Skip Navigation LinksHome > April/May 2012 - Volume 8 - Issue 2 > The Waiting Room: Inspiring People: Martin Shenkman and Patt...
Neurology Now:
doi: 10.1097/01.NNN.0000414210.21837.c6
Departments

The Waiting Room: Inspiring People: Martin Shenkman and Patti Klein

Samson, Kurt

Free Access
Collapse Box

Author Information

NEW SERIES: Look for our upcoming series on legal and financial planning by Martin Shenkman, J.D., C.P.A.

Meet Martin Shenkman and Patti Klein, a man and a woman on a mission. Klein was diagnosed with multiple sclerosis (MS) six years ago. That's when the two New Jersey residents—he's a tax attorney and a CPA, she's an anesthesiologist—had to face the difficult task of restructuring their estate and financial plans due to her illness.

Figure. TRAVELS WITH...
Figure. TRAVELS WITH...
Image Tools

Even with his background, Shenkman could find little information on financial planning for people with MS. Since then, the couple have embarked on a campaign to educate people about the need for a financial game plan tailored to each patient's condition.

“Health care costs play a major role in two-thirds of all personal bankruptcies,” Shenkman stresses. “Proper financial planning can avert a catastrophe.”

A diagnosis of a chronic illness doesn't mean the end of earning potential, notes Shenkman.

“For some neurologic diseases, individuals who are newly diagnosed have a window of productive years where they can successfully continue working, saving, and investing. It's important to learn how to maximize and leverage those years,” Shenkman says.

Klein's neurologist insisted that she stop working nights and weekends, as a regular sleep schedule was critical to her health. She also began nightly injections of glatiramer acetate (brand name Copaxone). Three and a half years after her diagnosis, Klein had to stop working. After Klein was diagnosed, the couple consolidated their financial accounts to reduce paperwork and converted everything possible to auto-pay to reduce the number of transactions each month.

When Klein's illness made traveling by air too difficult, the couple purchased an Airstream RV and took their message on the road. By then, they had become dedicated volunteers for the National Multiple Sclerosis Society.

Along with Elvis, their Norfolk Terrier, Shenkman and Klein began staging free financial and estate-planning seminars for people with chronic illnesses across the country. (Go to rv4thecause.org or chronicillnessplanning.org for more information.)

Since Klein's diagnosis, Shenkman has also written four books on these topics, including Estate Planning for People with a Chronic Condition or Disability (demoshealth.com; all profits go to charity) and Funding the Cure, a book on fundraising for the National MS Society (nationalmssociety.org). In addition, he has written articles on financial planning for the Michael J. Fox Foundation for Parkinson's Research (michaeljfox.org).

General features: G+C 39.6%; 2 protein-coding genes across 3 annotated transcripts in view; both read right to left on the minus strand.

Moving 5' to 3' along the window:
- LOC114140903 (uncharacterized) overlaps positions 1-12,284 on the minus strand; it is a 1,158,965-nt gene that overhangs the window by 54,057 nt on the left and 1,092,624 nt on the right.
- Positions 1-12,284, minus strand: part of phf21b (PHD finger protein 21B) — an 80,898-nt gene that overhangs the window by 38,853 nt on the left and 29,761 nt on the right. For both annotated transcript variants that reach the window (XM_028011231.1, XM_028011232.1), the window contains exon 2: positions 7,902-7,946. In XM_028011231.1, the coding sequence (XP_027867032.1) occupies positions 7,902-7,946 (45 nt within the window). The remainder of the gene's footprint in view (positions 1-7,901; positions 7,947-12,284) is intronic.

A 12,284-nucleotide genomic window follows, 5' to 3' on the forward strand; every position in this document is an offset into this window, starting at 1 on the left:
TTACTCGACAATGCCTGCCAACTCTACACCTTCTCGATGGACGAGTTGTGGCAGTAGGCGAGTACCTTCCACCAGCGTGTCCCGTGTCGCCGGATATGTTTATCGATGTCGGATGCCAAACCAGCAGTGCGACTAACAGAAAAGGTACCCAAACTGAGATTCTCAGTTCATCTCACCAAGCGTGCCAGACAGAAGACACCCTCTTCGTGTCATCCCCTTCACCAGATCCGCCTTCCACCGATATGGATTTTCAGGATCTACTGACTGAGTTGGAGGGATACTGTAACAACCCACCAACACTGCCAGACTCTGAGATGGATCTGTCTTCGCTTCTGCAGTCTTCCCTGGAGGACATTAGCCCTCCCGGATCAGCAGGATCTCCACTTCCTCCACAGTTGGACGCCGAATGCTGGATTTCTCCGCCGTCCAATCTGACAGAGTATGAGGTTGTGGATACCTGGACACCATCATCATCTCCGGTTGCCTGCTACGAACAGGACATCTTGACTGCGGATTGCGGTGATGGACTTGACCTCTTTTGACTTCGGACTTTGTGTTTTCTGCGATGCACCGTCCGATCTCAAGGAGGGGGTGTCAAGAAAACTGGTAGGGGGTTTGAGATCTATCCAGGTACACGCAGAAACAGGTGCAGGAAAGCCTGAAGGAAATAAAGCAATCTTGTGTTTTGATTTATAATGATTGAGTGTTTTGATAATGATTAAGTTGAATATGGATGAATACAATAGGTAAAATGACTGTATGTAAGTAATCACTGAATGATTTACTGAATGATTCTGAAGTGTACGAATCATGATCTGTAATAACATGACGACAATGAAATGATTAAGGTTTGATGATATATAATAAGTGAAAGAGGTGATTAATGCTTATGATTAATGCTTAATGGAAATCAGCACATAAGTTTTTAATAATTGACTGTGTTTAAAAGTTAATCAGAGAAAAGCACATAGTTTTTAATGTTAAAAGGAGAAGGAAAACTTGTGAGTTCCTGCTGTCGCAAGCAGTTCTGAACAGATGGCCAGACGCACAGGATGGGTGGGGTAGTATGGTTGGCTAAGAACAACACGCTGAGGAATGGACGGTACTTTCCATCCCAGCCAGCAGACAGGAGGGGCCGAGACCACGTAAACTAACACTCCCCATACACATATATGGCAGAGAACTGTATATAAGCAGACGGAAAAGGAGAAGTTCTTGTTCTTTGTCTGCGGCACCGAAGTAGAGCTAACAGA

Legal experts advise people recently diagnosed with an illness that is expected to cause declining mental and physical health to update their financial and legal arrangements as soon as possible.

People should also review their life insurance policy to see if it allows them to convert. Klein converted her term life insurance policy to a permanent policy because she knew that obtaining new insurance would be very costly, if it were even available. Term life insurance policies only provide coverage for a pre-established period of time, after which coverage ends. But many term policies will allow a policyholder to switch to a permanent policy within a specific period of time. If a policy does include such a window, it is important to opt-in, according to Shenkman.

Unfortunately, neurologists and patients rarely discuss the need for financial planning, according to Sotirios Parashos, M.D., Ph.D., a neurologist and Parkinson's disease (PD) specialist at the Minneapolis Clinic of Neurology in Edina, MN, and member of the American Academy of Neurology (AAN).

“I suspect many patients are unaware of this aspect of their illness, but they should be. Some individuals haven't thought of it yet, while others may be too timid to bring the subject up,” Dr. Parashos says.

Dr. Parashos advises patients to talk to their neurologist about what they can realistically expect in terms of their short- and long-term employment.

Awareness of financial and estate planning specifically for individuals with chronic neurologic disorders is still in its infancy, says Dr. Parashos, but hopefully that will change: “For a lot of people, the subject doesn't even cross their minds until they find themselves with expenses that they just can't pay.”

Kurt Samson

©2012 American Academy of Neurology

Article Tools

Images

Share